Tony awards 2018: who will win – and who should


Despite the 2017-2018 season being the highest-grossing and most-attended in Broadway history, the last 12 months in theatre have been somewhat disappointing. Unlike 2015, which brought us Hamilton, and 2016, which featured both Dear Evan Hansen and an impressive lot of stage plays (Oslo and A Doll’s House, Part 2 among them), the most exciting shows to hit Broadway this past year were almost exclusively revivals (Angels in America, Once on This Island) and adaptations of cultural phenomena from the early 2000s (SpongeBob SquarePants, Mean Girls and Harry Potter and the Cursed Child).

The upside to the down year? A potentially more competitive Tony awards, where Mean Girls and SpongeBob Squarepants lead the field with 12 nominations each.

Best play

In a year of few surefire locks, Harry Potter and the Cursed Child happens to be one of them. Very little stands in the way of a victory for the two-part epic, which made a killing on London’s West End and broke sales records in its first week on Broadway despite requiring of theatergoers Annie Baker-levels of patience. Smartly conceived, thoroughly entertaining and exceptionally acted, Potter should fend off worthy competition from Lucy Kirkwood’s The Children, an eerie, postapocalyptic drama about environmental disaster, and Latin History for Morons, John Leguizamo’s funny and fresh one-man show about the country’s collective erasure of Latin Americans from the history books.

Should win: Harry Potter and the Cursed Child

Will win: Harry Potter and the Cursed Child

Best musical

The only just outcome here is a win for The Band’s Visit, a musical eons more impressive than fellow nominees Mean Girls, Frozen and SpongeBob SquarePants. Based on a 2007 Israeli film of the same name, The Band’s Visit finds the Egyptian members of a ceremonial police orchestra in the barren Israeli town of Bet Hatikva, where they’ve mistakenly ventured for a show that was meant to take place in the phonetically similar Petah Tikva. Unlike Oslo, which last year won the Tony for best play, The Band’s Visit opts out of explicitly addressing the Arab-Israeli conflict in favor of a more sentimental approach, combining the plotlessness and wry humor of the film with the virtues of the stage. Plus, in the last few weeks, it’s emphatically pulled ahead of the competition.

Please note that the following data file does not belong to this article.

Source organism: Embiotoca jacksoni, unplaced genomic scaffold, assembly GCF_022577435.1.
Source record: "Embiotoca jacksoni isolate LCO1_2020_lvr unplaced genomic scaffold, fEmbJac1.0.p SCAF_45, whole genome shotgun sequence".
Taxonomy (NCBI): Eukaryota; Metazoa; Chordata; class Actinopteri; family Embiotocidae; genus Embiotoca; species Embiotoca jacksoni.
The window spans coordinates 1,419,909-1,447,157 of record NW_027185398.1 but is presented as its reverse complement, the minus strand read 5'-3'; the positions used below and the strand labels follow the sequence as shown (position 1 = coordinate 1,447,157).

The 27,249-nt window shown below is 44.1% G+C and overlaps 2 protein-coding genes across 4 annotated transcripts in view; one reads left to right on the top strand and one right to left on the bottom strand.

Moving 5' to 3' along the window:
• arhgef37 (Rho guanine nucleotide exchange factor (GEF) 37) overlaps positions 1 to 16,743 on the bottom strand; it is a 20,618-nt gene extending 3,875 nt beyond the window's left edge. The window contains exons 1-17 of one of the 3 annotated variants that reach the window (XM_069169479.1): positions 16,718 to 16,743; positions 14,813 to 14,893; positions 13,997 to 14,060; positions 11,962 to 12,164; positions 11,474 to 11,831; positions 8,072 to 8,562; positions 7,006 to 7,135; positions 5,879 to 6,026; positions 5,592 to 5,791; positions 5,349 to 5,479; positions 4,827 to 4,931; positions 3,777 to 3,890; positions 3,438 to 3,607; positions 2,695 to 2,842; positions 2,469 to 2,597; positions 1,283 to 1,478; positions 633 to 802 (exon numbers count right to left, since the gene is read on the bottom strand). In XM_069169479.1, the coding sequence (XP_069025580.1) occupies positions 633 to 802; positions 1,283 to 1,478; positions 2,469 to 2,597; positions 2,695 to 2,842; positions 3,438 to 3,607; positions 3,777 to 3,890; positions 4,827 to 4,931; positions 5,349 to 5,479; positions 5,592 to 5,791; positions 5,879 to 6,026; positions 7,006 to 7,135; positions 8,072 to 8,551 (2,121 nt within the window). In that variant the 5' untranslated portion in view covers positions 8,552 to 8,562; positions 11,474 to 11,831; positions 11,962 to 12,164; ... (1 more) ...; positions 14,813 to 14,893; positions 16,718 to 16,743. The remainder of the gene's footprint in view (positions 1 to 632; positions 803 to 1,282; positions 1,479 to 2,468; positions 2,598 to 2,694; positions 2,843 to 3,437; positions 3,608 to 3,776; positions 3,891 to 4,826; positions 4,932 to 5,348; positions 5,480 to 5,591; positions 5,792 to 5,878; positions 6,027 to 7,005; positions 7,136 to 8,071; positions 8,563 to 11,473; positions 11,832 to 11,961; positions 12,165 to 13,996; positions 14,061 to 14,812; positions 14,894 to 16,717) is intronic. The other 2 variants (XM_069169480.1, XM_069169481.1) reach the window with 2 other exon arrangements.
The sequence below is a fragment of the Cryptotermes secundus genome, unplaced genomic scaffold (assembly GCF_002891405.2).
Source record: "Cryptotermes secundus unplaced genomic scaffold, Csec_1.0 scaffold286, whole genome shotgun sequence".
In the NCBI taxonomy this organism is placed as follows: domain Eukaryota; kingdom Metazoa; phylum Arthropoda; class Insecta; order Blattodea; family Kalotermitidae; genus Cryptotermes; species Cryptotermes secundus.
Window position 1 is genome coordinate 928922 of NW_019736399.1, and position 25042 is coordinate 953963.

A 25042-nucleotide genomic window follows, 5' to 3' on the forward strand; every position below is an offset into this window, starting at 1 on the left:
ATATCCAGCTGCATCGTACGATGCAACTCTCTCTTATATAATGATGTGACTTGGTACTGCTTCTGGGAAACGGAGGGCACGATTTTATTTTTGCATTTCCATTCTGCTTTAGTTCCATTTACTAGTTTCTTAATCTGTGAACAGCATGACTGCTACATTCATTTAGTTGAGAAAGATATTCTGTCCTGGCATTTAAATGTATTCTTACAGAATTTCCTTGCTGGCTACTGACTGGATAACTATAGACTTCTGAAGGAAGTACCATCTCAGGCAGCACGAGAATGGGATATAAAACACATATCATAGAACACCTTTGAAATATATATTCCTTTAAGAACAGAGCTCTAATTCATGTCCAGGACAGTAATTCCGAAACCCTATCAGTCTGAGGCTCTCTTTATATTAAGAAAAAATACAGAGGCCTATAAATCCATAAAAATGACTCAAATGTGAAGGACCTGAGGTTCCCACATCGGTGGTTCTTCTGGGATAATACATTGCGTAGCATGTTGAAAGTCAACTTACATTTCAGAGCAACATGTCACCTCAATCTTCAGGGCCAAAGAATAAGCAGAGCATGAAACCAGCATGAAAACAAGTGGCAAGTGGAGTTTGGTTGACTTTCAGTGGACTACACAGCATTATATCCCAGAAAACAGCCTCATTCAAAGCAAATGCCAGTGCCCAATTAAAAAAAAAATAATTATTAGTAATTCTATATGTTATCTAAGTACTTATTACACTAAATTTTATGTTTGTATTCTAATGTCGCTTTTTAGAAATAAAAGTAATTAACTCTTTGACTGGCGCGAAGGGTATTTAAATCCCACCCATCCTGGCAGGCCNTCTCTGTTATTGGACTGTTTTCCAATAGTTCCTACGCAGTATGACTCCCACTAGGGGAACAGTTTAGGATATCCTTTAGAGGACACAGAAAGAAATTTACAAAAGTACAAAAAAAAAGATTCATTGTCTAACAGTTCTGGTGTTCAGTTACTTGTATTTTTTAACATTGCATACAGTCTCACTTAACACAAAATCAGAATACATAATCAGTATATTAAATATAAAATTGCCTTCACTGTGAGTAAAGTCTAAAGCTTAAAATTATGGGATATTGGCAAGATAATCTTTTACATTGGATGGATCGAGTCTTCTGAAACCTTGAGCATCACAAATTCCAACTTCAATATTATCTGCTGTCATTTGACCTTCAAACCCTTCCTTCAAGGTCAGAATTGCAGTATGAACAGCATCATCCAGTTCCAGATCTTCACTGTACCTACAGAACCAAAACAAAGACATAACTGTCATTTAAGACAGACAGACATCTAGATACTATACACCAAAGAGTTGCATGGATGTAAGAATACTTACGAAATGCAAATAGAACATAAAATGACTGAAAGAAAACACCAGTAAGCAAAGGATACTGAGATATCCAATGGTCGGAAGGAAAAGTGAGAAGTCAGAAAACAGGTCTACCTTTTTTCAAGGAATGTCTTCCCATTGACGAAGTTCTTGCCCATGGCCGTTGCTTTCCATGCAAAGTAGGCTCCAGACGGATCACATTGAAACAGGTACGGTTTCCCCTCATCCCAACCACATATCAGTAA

Should win: The Band’s Visit

Will win: The Band’s Visit



The cast of The Band’s Visit, nominated for 11 Tony awards. Photograph: The Band’s Visit

Best revival of a musical

No show this season is more vivid or experiential than Michael Arden’s revival of the 1990 classic Once on This Island, a delightful, sensory one-act staged in-the-round at Broadway’s Circle in the Square theatre. Based on a novel by the Trinidadian author Rosa Guy, Once on This Island features stellar performances, not to mention vocal acrobatics, from Alex Newell, Hailey Kilgore and Lea Salonga. But expect the American Theatre Wing to honor Carousel, if only for its rightful place atop the theatrical canon and the fact that Rodgers and Hammerstein revivals have won this award five times in the last 24 years.

Should win: Once on This Island

Will win: Carousel

Best revival of a play

Any other year, revivals like Three Tall Women and The Iceman Cometh would be in pole position for a win. But this is the year of Angels in America, which made a timely return to New York City 25 years after its Broadway debut. Nathan Lane and Andrew Garfield are reliably outstanding as Roy Cohn and Prior Walter, but Marianne Elliott deserves kudos for managing to imaginatively direct Tony Kushner’s Reagan-era tour de force, which is as witty, profound and urgent as ever.

Should win: Angels in America

Will win: Angels in America

Best book of a musical

The best thing about Mean Girls the musical was Tiny Fey’s snarky book, which channels the hilarious viciousness of the original film better than the musical’s songs or its noisy staging. More deserving, though, is Itamar Moses’ book for The Band’s Visit, an overall superior and more unconventional work whose characters have depth and more to say.

Should win: The Band’s Visit

Will win: Mean Girls

Best musical score

If Angels in America is going to lose something on Sunday night, it’ll be best musical score, since it’s up against actual musicals The Band’s Visit, SpongeBob SquarePants, Mean Girls and Frozen. Barring a shock victory for Mean Girls or SpongeBob, which boasts a musical potpourri of contributors including Cyndi Lauper, Steven Tyler, John Legend and Sara Bareilles, The Band’s Visit’s David Yazbek will prevail.

Should win: The Band’s Visit

Will win: The Band’s Visit

Denzel Washington in The Iceman Cometh.



Denzel Washington in The Iceman Cometh. Photograph: Julieta Cervantes

Best actor (play)

The race for best actor in a play is perhaps the most competitive category this year, with Andrew Garfield taking on Denzel Washington (The Iceman Cometh), Mark Rylance (Farinelli and the King), Jamie Parker (Harry Potter and the Cursed Child) and Tom Hollander (Travesties). While none of these performances are anything less than spectacular, what Garfield does as the diseased prophet Prior Walter – writhing around the stage in pain one moment, and doing his best wise-cracking queen the next – is the most dynamic and demanding of the five.

Should win: Andrew Garfield, Angels in America

Will win: Andrew Garfield, Angels in America

Best actress (play)

Glenda Jackson’s tough, commanding turn in Three Tall Women was one of the best performances of the year, so it’s hard to see Amy Schumer (Meteor Shower), Lauren Ridloff (Children of a Lesser God) or Condola Rashad (Saint Joan) topping her. Playing the heroine in Edward Albee’s Pulitzer-winning drama, the 82-year-old former King Lear and Queen Elizabeth puts on an acting clinic, an especially impressive feat given that she shares a stage with Tony-winner Laurie Metcalf.